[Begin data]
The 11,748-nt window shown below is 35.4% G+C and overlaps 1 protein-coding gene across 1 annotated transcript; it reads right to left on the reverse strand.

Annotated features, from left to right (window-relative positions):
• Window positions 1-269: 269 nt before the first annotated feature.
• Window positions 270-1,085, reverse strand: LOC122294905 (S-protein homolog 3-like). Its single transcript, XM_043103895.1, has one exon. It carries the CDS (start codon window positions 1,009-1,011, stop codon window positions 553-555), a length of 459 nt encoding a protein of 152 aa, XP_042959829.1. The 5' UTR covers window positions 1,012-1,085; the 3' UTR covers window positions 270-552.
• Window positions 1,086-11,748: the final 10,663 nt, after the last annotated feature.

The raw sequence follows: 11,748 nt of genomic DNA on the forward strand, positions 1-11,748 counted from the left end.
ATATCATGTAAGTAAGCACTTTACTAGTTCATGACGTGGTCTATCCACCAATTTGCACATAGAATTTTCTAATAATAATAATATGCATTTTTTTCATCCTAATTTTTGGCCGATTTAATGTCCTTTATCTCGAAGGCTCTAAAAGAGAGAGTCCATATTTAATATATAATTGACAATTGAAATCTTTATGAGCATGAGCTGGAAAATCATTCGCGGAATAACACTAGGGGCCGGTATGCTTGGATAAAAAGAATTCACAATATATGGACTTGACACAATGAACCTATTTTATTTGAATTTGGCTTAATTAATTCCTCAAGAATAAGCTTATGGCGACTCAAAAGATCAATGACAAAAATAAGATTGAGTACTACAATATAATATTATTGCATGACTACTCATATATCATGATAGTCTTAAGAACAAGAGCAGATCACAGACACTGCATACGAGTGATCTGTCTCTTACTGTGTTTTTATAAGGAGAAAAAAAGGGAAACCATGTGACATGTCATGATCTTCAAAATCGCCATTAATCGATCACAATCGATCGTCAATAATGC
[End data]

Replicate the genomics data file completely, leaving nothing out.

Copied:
The 11,748-nt window shown below is 35.4% G+C and overlaps 1 protein-coding gene across 1 annotated transcript; it reads right to left on the reverse strand.

Annotated features, from left to right (window-relative positions):
• Window positions 1-269: 269 nt before the first annotated feature.
• Window positions 270-1,085, reverse strand: LOC122294905 (S-protein homolog 3-like). Its single transcript, XM_043103895.1, has one exon. It carries the CDS (start codon window positions 1,009-1,011, stop codon window positions 553-555), a length of 459 nt encoding a protein of 152 aa, XP_042959829.1. The 5' UTR covers window positions 1,012-1,085; the 3' UTR covers window positions 270-552.
• Window positions 1,086-11,748: the final 10,663 nt, after the last annotated feature.

The raw sequence follows: 11,748 nt of genomic DNA on the forward strand, positions 1-11,748 counted from the left end.
ATATCATGTAAGTAAGCACTTTACTAGTTCATGACGTGGTCTATCCACCAATTTGCACATAGAATTTTCTAATAATAATAATATGCATTTTTTTCATCCTAATTTTTGGCCGATTTAATGTCCTTTATCTCGAAGGCTCTAAAAGAGAGAGTCCATATTTAATATATAATTGACAATTGAAATCTTTATGAGCATGAGCTGGAAAATCATTCGCGGAATAACACTAGGGGCCGGTATGCTTGGATAAAAAGAATTCACAATATATGGACTTGACACAATGAACCTATTTTATTTGAATTTGGCTTAATTAATTCCTCAAGAATAAGCTTATGGCGACTCAAAAGATCAATGACAAAAATAAGATTGAGTACTACAATATAATATTATTGCATGACTACTCATATATCATGATAGTCTTAAGAACAAGAGCAGATCACAGACACTGCATACGAGTGATCTGTCTCTTACTGTGTTTTTATAAGGAGAAAAAAAGGGAAACCATGTGACATGTCATGATCTTCAAAATCGCCATTAATCGATCACAATCGATCGTCAATAATGC